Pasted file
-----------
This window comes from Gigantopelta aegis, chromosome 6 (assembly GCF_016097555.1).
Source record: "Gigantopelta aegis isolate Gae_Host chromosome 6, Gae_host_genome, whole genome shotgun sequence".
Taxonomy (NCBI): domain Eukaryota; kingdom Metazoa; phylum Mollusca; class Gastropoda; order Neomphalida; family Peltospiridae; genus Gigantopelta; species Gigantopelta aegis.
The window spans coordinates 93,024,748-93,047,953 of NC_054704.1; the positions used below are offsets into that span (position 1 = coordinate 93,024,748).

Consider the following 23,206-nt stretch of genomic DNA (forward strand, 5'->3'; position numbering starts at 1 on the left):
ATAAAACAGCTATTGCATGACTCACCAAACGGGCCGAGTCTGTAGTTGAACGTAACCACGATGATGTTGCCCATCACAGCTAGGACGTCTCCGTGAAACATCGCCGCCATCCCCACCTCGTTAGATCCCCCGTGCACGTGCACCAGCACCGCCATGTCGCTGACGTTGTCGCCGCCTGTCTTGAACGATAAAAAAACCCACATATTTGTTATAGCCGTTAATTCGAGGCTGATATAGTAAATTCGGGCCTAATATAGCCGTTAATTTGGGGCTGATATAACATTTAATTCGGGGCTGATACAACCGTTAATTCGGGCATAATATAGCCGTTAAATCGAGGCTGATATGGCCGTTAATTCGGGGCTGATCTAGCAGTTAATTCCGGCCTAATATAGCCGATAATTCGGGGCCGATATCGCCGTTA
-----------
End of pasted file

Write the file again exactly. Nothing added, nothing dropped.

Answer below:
This window comes from Gigantopelta aegis, chromosome 6 (assembly GCF_016097555.1).
Source record: "Gigantopelta aegis isolate Gae_Host chromosome 6, Gae_host_genome, whole genome shotgun sequence".
Taxonomy (NCBI): domain Eukaryota; kingdom Metazoa; phylum Mollusca; class Gastropoda; order Neomphalida; family Peltospiridae; genus Gigantopelta; species Gigantopelta aegis.
The window spans coordinates 93,024,748-93,047,953 of NC_054704.1; the positions used below are offsets into that span (position 1 = coordinate 93,024,748).

Consider the following 23,206-nt stretch of genomic DNA (forward strand, 5'->3'; position numbering starts at 1 on the left):
ATAAAACAGCTATTGCATGACTCACCAAACGGGCCGAGTCTGTAGTTGAACGTAACCACGATGATGTTGCCCATCACAGCTAGGACGTCTCCGTGAAACATCGCCGCCATCCCCACCTCGTTAGATCCCCCGTGCACGTGCACCAGCACCGCCATGTCGCTGACGTTGTCGCCGCCTGTCTTGAACGATAAAAAAACCCACATATTTGTTATAGCCGTTAATTCGAGGCTGATATAGTAAATTCGGGCCTAATATAGCCGTTAATTTGGGGCTGATATAACATTTAATTCGGGGCTGATACAACCGTTAATTCGGGCATAATATAGCCGTTAAATCGAGGCTGATATGGCCGTTAATTCGGGGCTGATCTAGCAGTTAATTCCGGCCTAATATAGCCGATAATTCGGGGCCGATATCGCCGTTA